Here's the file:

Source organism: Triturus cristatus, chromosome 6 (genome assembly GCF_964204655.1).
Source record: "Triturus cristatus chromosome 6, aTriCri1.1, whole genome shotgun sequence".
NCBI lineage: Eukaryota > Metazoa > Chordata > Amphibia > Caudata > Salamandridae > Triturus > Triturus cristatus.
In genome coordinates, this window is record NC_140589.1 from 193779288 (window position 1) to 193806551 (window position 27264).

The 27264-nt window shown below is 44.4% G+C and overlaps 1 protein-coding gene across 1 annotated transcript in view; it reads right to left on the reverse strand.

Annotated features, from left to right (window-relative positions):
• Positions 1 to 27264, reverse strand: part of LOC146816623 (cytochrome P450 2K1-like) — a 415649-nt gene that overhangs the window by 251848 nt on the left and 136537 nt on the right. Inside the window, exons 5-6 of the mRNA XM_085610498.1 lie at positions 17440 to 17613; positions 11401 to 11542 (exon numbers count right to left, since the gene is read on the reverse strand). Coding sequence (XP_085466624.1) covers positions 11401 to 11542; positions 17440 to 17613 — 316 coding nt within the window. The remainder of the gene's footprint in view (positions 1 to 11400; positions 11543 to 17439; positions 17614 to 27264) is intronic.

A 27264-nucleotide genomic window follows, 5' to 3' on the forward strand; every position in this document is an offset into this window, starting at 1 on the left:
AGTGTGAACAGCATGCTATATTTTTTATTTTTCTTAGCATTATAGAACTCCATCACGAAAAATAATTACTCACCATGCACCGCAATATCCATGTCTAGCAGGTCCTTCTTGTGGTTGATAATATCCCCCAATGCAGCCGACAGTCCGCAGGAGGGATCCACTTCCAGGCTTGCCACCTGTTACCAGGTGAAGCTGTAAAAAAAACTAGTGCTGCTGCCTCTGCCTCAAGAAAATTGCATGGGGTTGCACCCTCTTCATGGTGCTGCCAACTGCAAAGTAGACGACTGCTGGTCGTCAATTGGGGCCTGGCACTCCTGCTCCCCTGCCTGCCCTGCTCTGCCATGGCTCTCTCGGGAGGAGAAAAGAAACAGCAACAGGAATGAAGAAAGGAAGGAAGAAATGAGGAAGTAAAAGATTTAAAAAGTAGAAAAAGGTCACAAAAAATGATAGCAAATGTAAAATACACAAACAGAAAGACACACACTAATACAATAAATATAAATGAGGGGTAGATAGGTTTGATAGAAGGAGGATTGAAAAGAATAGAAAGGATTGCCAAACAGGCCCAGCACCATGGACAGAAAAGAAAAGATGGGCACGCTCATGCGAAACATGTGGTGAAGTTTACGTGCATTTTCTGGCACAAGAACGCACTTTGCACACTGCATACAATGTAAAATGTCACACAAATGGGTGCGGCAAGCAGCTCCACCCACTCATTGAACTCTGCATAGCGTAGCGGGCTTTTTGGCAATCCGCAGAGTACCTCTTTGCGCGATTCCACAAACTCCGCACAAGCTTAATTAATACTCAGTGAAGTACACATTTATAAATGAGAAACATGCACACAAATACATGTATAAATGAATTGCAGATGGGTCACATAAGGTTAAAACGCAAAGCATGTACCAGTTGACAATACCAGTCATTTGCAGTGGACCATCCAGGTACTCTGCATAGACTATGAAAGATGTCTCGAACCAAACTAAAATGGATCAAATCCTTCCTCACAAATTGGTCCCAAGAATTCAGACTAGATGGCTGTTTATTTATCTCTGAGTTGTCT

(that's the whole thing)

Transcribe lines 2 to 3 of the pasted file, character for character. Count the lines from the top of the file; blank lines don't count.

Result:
Source record: "Triturus cristatus chromosome 6, aTriCri1.1, whole genome shotgun sequence".
NCBI lineage: Eukaryota > Metazoa > Chordata > Amphibia > Caudata > Salamandridae > Triturus > Triturus cristatus.